@ivofx Mid/Side vs Stereo is definitely hard to wrap your mind around - much easier to grasp if you come to it from using the microphone technique associated with it than as a mix process, IMHO.
As for floating point to integer: a floating point number has an integer bit and a fractional bit - to convert to integer, you need to round (up or down) or truncate the fractional bit. Which approach is appropriate will depend on the application and there is typically a default approach defined by the language you use if you just convert the types without explicitly rounding (etc.) from floating point to integer - usually this is truncation.
To go the other way, you usually just re-format the integer and give it a fractional bit that is set to zero (this happens auto-magically in the conversion in all computer languages I am aware of.)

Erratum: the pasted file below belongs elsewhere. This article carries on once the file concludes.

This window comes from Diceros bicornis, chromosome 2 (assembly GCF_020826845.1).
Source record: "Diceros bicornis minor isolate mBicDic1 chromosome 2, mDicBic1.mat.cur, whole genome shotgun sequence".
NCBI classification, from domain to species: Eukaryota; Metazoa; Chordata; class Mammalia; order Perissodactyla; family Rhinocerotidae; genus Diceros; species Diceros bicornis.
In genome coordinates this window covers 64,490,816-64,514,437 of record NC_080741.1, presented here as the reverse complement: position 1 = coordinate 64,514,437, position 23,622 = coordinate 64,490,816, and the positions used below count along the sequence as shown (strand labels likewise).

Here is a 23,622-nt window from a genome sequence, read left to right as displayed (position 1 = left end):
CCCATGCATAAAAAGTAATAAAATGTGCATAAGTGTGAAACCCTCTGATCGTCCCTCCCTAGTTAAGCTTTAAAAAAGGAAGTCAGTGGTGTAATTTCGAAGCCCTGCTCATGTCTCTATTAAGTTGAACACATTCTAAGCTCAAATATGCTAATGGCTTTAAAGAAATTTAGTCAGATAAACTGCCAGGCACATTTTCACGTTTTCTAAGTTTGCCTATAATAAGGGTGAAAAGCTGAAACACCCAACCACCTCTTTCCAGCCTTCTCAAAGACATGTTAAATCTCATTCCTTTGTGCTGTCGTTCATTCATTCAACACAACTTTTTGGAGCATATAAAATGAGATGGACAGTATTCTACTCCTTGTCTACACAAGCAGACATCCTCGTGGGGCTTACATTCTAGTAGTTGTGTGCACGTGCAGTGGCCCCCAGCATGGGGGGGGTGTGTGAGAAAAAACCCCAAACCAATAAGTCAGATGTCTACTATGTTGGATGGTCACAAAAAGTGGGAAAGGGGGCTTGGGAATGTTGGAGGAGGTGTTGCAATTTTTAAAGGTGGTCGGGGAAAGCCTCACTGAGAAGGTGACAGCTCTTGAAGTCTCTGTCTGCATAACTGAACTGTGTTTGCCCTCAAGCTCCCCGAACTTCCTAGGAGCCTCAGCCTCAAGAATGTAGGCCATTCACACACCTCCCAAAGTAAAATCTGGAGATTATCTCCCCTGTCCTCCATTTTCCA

If you are truncating an audio signal (say to change it's bit depth, but not as a bit-crusher type effect), you may also hear about "dither", which is a way of avoiding some of the limitations of truncation by adding very low level noise. This is a much more complicated topic, but happily can mostly be ignored unless you need audiophile quality operations.
Hope this helps,